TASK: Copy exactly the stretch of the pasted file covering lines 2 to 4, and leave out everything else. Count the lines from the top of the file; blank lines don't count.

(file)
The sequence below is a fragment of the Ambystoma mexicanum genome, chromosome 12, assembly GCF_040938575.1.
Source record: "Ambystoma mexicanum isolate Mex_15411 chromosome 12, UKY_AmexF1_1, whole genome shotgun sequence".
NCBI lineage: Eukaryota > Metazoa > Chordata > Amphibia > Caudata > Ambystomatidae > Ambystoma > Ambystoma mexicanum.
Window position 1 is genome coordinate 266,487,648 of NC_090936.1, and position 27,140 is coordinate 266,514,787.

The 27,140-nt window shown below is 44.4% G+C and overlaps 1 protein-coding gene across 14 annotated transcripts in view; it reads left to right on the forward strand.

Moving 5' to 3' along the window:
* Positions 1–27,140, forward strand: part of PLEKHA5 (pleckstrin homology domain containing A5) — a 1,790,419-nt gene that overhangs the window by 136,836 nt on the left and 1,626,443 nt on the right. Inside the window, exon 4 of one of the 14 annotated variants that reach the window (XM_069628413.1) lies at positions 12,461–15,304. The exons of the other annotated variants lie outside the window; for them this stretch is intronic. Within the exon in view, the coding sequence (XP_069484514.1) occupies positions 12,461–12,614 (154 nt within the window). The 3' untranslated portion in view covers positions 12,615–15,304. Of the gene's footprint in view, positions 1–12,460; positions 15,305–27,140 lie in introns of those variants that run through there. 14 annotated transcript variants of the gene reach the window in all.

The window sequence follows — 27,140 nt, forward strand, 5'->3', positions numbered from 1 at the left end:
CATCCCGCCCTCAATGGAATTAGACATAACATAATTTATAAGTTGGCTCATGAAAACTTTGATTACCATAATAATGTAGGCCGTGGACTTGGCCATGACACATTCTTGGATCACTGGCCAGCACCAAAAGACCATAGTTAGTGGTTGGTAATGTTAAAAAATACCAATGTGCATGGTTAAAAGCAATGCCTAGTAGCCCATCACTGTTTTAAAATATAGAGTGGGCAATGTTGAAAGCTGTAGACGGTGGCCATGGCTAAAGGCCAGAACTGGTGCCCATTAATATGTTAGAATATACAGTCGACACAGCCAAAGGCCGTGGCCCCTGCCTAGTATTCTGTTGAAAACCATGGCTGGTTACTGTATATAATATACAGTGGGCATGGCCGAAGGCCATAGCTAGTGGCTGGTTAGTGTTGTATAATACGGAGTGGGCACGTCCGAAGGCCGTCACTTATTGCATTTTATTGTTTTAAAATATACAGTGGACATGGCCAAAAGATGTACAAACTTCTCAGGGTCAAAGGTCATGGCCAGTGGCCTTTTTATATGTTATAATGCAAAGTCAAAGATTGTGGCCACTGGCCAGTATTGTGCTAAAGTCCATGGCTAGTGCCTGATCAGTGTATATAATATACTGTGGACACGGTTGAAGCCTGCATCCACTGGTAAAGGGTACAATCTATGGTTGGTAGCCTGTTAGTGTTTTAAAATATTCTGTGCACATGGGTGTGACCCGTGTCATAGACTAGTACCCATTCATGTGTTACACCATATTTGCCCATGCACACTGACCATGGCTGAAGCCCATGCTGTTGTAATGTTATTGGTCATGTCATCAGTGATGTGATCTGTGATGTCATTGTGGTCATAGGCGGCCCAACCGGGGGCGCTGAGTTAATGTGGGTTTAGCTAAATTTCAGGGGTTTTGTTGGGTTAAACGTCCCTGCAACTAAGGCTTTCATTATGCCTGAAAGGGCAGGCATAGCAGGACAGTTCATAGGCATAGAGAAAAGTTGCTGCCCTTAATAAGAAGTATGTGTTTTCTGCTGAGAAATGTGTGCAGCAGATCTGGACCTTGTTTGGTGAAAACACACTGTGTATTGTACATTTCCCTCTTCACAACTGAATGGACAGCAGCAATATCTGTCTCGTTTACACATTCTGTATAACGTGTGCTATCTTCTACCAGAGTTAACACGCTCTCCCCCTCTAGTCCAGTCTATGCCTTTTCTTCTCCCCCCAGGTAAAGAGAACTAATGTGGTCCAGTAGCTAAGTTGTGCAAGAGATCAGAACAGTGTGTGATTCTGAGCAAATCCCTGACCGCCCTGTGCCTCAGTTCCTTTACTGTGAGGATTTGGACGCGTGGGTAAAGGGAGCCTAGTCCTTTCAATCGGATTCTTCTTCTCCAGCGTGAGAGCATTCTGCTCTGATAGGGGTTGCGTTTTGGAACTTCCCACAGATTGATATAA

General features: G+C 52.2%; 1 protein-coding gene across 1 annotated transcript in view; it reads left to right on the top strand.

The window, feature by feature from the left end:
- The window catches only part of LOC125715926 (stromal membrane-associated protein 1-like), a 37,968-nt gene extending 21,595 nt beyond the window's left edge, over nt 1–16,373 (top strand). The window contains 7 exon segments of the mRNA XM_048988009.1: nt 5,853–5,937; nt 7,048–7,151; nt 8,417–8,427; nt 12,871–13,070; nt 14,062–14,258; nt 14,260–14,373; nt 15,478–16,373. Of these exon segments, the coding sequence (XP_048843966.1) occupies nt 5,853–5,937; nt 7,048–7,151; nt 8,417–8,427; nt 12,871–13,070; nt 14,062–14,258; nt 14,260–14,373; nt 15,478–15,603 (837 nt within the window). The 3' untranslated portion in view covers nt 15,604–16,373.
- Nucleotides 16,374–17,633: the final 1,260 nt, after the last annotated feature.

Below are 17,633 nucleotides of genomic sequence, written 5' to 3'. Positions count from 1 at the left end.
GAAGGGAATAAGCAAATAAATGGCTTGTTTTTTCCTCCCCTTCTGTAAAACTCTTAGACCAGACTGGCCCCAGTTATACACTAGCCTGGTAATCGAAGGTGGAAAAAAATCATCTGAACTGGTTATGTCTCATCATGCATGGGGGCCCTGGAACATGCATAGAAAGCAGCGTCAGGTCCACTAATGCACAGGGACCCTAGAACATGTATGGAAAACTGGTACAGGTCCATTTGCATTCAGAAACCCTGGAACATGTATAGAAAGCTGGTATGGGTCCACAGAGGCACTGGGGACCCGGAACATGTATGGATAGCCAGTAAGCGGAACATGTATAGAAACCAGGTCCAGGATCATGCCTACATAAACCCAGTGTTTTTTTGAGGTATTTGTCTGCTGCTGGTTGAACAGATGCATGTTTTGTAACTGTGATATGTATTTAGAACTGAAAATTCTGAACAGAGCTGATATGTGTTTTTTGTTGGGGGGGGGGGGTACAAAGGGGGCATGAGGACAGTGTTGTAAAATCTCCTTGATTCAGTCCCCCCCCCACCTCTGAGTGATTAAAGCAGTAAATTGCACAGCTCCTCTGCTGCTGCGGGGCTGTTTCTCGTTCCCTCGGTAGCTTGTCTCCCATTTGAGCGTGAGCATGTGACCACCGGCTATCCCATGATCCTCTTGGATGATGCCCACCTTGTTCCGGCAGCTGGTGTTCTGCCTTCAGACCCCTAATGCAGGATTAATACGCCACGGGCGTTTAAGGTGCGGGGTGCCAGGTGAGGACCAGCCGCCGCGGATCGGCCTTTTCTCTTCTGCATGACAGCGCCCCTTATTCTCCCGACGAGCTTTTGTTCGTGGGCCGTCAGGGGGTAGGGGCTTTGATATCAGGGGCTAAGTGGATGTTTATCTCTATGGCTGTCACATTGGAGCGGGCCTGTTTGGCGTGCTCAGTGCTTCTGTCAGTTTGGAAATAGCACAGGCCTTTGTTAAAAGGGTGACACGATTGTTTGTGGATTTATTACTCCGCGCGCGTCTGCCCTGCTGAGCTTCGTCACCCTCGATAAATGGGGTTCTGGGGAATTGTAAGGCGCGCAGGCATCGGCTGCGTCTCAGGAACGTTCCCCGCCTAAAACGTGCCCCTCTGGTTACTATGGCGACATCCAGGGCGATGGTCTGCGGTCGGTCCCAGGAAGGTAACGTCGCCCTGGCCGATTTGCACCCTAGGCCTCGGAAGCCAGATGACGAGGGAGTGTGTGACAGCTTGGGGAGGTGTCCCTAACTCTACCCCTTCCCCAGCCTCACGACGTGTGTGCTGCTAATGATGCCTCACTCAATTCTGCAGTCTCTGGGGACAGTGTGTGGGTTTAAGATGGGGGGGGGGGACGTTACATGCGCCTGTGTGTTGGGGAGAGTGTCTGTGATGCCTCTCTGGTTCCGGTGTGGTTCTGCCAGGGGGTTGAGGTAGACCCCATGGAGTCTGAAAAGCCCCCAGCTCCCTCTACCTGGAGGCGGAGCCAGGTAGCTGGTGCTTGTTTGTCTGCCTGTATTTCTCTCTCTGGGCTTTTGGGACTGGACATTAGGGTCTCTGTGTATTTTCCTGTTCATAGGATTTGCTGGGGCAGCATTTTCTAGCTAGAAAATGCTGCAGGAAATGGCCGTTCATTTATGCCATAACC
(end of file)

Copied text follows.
Source record: "Ambystoma mexicanum isolate Mex_15411 chromosome 12, UKY_AmexF1_1, whole genome shotgun sequence".
NCBI lineage: Eukaryota > Metazoa > Chordata > Amphibia > Caudata > Ambystomatidae > Ambystoma > Ambystoma mexicanum.
Window position 1 is genome coordinate 266,487,648 of NC_090936.1, and position 27,140 is coordinate 266,514,787.